“I’m just gonna go out there. I have no pressure. Hopefully I can bring my best game. We’ll see how it goes.”

So here’s everything you need to know about the prodigy taking tennis by storm…. 

American-born to Russian parents

Anisimova’s dad Konstanin and mum Olga moved to the United States in 1998 to try to find more tennis opportunities for their older daughter Maria, who was 10, but it was their younger sibling Amanda, born in Freehold, New Jersey, three years later who was to become the phenomenon, the first player born this century to make the last-eight of a major event.

Although her parents had no pro tennis background themselves, they taught themselves assiduously and it’s Konstantin who has been the constant coaching influence during her career, while also bringing in elite coaches like Nick Saviano, a former mentor of Sloane Stephens, to help mould his daughter’s rare talent. Her latest head coach is the Colombian Jaime Cortés.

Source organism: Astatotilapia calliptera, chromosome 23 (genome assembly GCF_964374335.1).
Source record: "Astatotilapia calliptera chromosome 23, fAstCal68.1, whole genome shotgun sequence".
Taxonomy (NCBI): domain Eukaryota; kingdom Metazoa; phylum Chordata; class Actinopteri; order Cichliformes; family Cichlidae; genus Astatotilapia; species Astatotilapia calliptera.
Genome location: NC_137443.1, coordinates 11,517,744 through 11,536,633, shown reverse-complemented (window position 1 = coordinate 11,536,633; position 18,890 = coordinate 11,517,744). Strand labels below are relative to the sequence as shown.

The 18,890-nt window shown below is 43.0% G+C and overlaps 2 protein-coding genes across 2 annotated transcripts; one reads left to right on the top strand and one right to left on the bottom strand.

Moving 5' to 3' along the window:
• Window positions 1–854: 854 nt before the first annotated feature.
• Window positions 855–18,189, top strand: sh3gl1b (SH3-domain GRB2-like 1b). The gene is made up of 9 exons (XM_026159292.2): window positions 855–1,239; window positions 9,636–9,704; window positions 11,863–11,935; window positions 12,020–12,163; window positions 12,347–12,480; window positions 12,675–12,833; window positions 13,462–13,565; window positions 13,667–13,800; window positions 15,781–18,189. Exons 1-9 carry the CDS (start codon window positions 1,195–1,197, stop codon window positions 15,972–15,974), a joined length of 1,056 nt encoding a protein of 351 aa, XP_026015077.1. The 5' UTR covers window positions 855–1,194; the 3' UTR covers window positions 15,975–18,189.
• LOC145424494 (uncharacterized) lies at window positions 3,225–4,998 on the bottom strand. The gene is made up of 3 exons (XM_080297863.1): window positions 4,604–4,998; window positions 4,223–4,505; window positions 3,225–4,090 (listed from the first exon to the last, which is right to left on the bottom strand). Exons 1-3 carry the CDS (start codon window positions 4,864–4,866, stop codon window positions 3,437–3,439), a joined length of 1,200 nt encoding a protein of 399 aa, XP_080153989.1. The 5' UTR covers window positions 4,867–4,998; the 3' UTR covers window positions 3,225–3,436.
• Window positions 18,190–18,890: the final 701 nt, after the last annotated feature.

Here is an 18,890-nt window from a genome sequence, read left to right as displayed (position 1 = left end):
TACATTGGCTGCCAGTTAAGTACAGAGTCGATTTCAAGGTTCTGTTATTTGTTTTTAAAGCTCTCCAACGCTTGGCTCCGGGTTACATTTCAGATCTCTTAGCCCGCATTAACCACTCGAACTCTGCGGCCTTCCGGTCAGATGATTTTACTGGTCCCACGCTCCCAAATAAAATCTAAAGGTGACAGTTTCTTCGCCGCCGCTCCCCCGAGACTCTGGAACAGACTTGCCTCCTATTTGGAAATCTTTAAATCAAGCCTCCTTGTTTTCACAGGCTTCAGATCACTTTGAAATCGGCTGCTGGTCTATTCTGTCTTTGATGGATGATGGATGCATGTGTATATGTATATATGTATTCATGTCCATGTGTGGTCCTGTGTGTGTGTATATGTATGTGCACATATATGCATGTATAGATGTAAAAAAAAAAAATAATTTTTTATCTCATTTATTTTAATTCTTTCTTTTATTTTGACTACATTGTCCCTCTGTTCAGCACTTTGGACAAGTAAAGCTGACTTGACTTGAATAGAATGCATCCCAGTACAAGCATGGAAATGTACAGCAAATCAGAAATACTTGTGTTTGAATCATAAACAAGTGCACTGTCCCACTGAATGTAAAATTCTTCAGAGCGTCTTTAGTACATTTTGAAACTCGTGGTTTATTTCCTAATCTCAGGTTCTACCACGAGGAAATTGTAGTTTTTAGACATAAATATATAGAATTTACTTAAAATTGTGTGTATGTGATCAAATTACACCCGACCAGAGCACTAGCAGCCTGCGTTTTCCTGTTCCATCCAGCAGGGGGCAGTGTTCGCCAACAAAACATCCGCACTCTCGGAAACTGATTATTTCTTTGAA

Moving to the tennis hotbed of south Florida, Anisimova soon began to demonstrate her remarkable ability, reaching the final of the 2016 Roland-Garros junior tournament and winning the junior US Open event the following year.  

Sharapova her inspiration

Though her story is actually very different to that of Maria Sharapova, the starlet who made her name in the US, learning her trade in Florida, but who continued to represent Russia, Anisimova, who still speaks Russian with her own parents, has always felt a connection with the tale of the five-time Grand Slam champion.